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White hot

White hot

Written by Sandra Brown

Narrated by Victor Slezak


White hot

Written by Sandra Brown

Narrated by Victor Slezak

ratings:
3.5/5 (10 ratings)
Length:
6 hours
Released:
Aug 17, 2004
ISBN:
9780743567848
Format:
Audiobook

Also available as...

Also available as bookBook

Also available as...

Also available as bookBook

Description

When she hears that her younger brother Danny has committed suicide, Sayre Lynch relinquishes her vow never to return to Destiny, the small Louisiana town in which she grew up. She plans to leave immediately after the funeral, but soon finds herself drawn into the web cast by Huff Hoyle, her controlling and tyrannical father. Hoyle owns the town's sole industry and runs the lives of everyone who lives there. Her father and older brother, Chris, are as devious as ever with their new partner-in-crime, a disarming lawyer named Beck Merchant. When Sayre is thrown in closer contact with Beck, she senses something more sinister is at play. As she sets out to learn just what did happen to Danny, Sayre is inextricably drawn into a struggle with striking laborers, her unscrupulous father, and her growing love/hate relationship with Beck -- a man with mysteries of his own. A brilliant combination of hard-edged suspense and intense emotion, White Hot is master storyteller Sandra Brown at her very best.
Released:
Aug 17, 2004
ISBN:
9780743567848
Format:
Audiobook

Also available as...

Also available as bookBook


About the author

Sandra Brown is the author of seventy-two New York Times bestsellers, has published over eighty novels, and has upwards of eighty million copies of her books in print worldwide. Her work has been translated into thirty-five languages. Four books have been adapted for film. She lives in Texas.

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Reviews

What people think about White hot

3.7
10 ratings / 11 Reviews
What did you think?
Rating: 0 out of 5 stars

Reader reviews

  • (4/5)
    Good, suspenseful book. Kept your interest and wanting to read
  • (4/5)
    Very good Sandra Brown - about Sayre Hoyle who's brother Danny was killed. She goes down to Lousiana to see her corrupt family and the plot thickens. Hero is Beck Merchant.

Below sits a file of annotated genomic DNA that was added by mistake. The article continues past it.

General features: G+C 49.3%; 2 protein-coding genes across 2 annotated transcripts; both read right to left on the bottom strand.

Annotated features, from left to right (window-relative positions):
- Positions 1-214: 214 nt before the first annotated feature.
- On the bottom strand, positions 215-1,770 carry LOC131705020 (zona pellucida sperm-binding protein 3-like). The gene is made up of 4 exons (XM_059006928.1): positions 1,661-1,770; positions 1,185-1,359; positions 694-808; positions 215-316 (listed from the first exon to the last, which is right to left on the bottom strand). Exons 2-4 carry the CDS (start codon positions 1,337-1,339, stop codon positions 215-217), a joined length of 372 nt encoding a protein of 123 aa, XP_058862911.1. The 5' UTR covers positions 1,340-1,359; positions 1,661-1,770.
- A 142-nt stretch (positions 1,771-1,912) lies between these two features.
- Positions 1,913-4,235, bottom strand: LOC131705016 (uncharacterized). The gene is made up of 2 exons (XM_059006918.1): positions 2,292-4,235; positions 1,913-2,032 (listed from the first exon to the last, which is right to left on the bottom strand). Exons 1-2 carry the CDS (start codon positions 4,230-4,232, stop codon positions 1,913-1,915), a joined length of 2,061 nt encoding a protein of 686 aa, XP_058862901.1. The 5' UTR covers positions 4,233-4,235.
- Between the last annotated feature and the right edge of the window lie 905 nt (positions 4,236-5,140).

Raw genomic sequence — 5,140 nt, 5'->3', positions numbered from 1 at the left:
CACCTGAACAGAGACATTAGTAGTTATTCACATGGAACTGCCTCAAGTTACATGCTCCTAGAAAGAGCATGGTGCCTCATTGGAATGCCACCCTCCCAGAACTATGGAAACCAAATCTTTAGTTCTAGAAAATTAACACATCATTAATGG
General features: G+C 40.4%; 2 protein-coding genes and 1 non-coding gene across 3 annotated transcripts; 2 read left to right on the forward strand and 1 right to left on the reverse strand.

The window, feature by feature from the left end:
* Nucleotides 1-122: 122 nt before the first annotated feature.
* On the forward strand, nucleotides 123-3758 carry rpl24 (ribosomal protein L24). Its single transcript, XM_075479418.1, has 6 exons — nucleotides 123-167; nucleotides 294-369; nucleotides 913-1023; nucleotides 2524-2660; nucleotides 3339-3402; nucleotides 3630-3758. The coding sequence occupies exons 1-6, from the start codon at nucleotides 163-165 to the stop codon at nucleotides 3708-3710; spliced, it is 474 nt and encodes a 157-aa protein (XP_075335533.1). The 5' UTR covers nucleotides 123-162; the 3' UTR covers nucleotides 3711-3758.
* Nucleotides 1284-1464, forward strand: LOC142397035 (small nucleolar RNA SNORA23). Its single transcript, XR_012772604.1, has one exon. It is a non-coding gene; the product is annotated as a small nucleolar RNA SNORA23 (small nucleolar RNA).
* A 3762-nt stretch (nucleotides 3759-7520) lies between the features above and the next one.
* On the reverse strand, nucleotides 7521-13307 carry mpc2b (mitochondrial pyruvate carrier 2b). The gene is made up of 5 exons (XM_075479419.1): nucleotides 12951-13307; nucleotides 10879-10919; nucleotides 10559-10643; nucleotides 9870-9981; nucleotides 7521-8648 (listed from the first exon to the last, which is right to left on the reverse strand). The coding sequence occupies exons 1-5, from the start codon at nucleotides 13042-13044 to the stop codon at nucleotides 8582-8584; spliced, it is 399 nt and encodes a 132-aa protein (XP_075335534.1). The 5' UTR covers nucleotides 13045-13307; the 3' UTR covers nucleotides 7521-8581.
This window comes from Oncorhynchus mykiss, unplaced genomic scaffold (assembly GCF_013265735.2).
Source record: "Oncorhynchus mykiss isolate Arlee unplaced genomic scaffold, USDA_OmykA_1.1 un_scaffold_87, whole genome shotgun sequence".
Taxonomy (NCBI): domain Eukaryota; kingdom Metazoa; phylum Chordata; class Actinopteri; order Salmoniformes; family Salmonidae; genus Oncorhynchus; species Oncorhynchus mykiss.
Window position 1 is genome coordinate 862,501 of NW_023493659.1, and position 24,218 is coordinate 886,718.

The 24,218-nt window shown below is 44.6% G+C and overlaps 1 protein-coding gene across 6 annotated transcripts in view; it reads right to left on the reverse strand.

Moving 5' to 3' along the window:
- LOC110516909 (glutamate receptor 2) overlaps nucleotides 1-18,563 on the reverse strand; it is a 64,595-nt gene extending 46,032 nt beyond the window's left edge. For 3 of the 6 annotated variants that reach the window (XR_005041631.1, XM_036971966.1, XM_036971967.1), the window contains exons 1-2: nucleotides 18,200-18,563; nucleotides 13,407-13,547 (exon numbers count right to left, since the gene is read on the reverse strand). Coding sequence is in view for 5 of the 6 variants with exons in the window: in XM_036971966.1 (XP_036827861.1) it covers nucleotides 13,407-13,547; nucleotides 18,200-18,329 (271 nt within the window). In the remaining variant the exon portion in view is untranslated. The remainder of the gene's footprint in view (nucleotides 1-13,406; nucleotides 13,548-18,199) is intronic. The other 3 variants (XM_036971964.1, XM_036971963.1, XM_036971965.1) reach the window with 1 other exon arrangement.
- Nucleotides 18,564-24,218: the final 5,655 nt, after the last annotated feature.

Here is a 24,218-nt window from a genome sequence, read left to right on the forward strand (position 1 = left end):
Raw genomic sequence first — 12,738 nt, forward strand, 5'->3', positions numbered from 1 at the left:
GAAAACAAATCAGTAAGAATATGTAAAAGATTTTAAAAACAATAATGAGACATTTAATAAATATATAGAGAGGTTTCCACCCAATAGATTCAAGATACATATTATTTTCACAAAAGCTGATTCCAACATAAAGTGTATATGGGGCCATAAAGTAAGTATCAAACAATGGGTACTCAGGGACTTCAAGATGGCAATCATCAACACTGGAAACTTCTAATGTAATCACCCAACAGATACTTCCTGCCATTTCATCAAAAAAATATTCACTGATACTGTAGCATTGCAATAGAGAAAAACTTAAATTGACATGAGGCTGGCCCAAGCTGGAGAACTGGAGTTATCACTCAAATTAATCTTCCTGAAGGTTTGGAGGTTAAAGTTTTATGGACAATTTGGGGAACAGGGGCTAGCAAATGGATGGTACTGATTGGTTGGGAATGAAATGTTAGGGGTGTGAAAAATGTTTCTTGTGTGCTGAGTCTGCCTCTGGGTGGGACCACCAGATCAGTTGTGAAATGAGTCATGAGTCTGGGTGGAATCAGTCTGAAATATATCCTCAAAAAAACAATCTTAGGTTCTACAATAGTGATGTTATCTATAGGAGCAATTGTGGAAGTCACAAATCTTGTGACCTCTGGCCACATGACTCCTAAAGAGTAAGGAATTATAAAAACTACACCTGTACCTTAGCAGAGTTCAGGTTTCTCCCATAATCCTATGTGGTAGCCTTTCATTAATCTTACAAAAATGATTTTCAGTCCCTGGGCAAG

• (4/5)
    White Hot by Sandra BrownShe had returned for the funeral of her brother Danny who she knows did not commit suicide. The police also didn't see how he could've done it.She also discovered Jessica, the woman he had asked to marry from her father.Sarah finds a lot of clues and with others help is able to discover what really happened.Sex scenes galore!Got my copy of this audio book from National Library Service for my BARD(braille audio reading device)
  • (3/5)
    Sayre is a rich girl who returns after 10 years of separation to her hateful father and older brother. Her younger brother Danny has died, supposedly of a suicide but nobody is believing that. Sayre ends up staying to uncover the truth, both being attracted to and disliking the family lawyer and of course becoming involved with him even though she has only been in town for a few days. I found the attraction a bit unbelievable given her hatred of her father and everything he represents, and the plot offered up no real surprises. I would have liked a bit better character development, but it was an OK read. . . but not exceptional.
  • (3/5)
    White Hot
    3.5 Stars

    A solid romantic suspense.

    While the plot is entertaining, it is not extraordinary and the supposedly surprising twist is actually predictable.

    The characters are quite stereotypical: the patriarch, the prodigal daughter, the favorite son, the corrupt layer, the town bad boy, etc.

    Overall, the romance is better than the mystery.